With two-thirds of the results in from the Georgian snap presidential election held on Saturday, January 5, incumbent President Mikheil Saakashvili is on course to win a landslide victory in the first round of voting.
According to the Georgian Central Election Commission, Saakashvili had 51.71% of the votes after results from 2,265 of the total of 3,512 polling stations were counted. If Saakashvili wins less than 50% of vote, a second round of voting will be held within three months. The final results of the first round are due to be published January 13.
United opposition candidate Levan Gachechiladze was in second place with 25.38% of the vote. Billionaire Badri Patarkatsishvili was in third place with 6.51%. Shalva Natelashvili is in fourth place with 6.41% of the vote. David Gamkrelidze received 0.78% and Irina Sarishvili received 0.3% of the vote.
The results mean that even if there is a second round of voting, Saakashvili will almost certainly hold onto his job.
The president called the snap elections following mass opposition rallies in November headed by Gachechiladze that police dispersed using water cannons and tear gas, bringing down international condemnation.
While there is genuine dissatisfaction with Saakashvili's administration, he has transformed the economy, which grew about 15% in 2007 and over 10% in 2006, despite a Russian embargo on trade. At the same time he has pushed through some of the most radical reforms in the CIS and the IMF says that Georgia now has the best business supervision regime in the region.
Election observers from the CIS said there had been "no obvious offences" during the poll that "would have prevented citizens from freely stating their will."
"The early election for Georgian president on January 5, 2008 was on the whole organized in conformity with national election legislation. Our observers recorded no obvious offences that would have prevented citizens from freely stating their will," Nauryz Aidarov, head of the eight-nation mission and deputy chairman of the CIS executive Committee said, reported Interfax.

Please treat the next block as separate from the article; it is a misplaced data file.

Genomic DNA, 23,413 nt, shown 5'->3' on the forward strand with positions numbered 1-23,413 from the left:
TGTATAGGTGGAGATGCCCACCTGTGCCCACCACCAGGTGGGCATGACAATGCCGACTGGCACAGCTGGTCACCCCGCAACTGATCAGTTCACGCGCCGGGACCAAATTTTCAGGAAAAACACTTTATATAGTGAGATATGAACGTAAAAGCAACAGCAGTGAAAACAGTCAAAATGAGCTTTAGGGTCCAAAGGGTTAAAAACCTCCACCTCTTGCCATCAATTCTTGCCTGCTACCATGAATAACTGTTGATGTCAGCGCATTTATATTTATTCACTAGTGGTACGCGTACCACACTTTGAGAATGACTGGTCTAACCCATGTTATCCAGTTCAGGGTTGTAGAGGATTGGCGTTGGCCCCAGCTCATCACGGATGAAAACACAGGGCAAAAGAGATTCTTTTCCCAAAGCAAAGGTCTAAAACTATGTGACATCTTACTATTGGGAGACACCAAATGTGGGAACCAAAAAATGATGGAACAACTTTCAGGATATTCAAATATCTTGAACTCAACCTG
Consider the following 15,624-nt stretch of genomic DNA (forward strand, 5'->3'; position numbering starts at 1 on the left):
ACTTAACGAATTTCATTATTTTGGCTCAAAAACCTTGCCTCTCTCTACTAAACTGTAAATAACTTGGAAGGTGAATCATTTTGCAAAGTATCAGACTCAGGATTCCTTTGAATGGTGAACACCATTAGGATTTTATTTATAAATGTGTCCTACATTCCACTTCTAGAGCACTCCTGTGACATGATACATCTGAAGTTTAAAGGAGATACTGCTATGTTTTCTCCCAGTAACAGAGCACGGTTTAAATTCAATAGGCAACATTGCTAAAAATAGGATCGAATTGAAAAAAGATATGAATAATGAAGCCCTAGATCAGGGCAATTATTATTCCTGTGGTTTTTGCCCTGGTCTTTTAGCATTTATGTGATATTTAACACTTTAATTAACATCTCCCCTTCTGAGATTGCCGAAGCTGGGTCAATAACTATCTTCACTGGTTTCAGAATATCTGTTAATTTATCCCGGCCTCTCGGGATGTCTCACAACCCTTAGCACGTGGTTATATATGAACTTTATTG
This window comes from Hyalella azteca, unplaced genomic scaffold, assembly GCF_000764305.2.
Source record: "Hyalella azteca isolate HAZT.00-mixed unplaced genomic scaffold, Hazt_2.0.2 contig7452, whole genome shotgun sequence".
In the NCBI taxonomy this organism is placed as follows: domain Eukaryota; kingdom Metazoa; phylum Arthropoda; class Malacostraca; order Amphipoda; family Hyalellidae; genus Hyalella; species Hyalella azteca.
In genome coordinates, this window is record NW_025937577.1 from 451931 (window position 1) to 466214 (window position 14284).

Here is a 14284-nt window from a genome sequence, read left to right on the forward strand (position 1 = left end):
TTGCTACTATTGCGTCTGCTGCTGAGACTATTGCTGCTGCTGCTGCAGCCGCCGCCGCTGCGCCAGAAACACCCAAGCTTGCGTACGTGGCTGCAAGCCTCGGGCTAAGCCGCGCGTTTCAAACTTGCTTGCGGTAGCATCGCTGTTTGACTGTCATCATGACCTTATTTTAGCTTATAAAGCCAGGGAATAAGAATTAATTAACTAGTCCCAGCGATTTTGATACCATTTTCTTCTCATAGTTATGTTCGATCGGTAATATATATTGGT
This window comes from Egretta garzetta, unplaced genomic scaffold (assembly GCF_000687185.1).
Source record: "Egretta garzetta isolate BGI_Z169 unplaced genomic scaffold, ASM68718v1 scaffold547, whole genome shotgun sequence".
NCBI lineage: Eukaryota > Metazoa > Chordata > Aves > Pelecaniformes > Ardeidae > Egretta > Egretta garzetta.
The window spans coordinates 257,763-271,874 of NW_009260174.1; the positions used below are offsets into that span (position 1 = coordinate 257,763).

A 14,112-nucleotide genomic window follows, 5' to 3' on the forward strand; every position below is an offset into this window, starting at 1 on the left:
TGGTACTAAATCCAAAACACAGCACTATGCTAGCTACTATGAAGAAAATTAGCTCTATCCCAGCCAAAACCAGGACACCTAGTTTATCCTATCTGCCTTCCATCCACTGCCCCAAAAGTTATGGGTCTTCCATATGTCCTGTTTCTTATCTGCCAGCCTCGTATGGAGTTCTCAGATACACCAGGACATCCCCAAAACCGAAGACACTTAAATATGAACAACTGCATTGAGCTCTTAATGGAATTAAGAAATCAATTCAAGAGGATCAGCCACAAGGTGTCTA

US Congressman Alcee Hastings, who heads the election monitoring mission sent in by the Organization for Security and Cooperation in Europe (OSCE), told a briefing on Sunday that the election had involved some offences, but that by and large it had been a democratic poll.
However, the Kremlin lashed out at the election, citing unnamed local media sources as alleging that there had been "numerous offences of election legislation on the part of the authorities."
"This has not come as a surprise bearing in mind the nature of the entire election campaign, which can hardly be called 'free and just.' It began under what was effectively a state of emergency. The presidential race was marked by a wide use of administrative resources, open pressure on opposition candidates and tight restrictions on their access to financial and media resources," Russia's Foreign Ministry said in a press release posted on its website.
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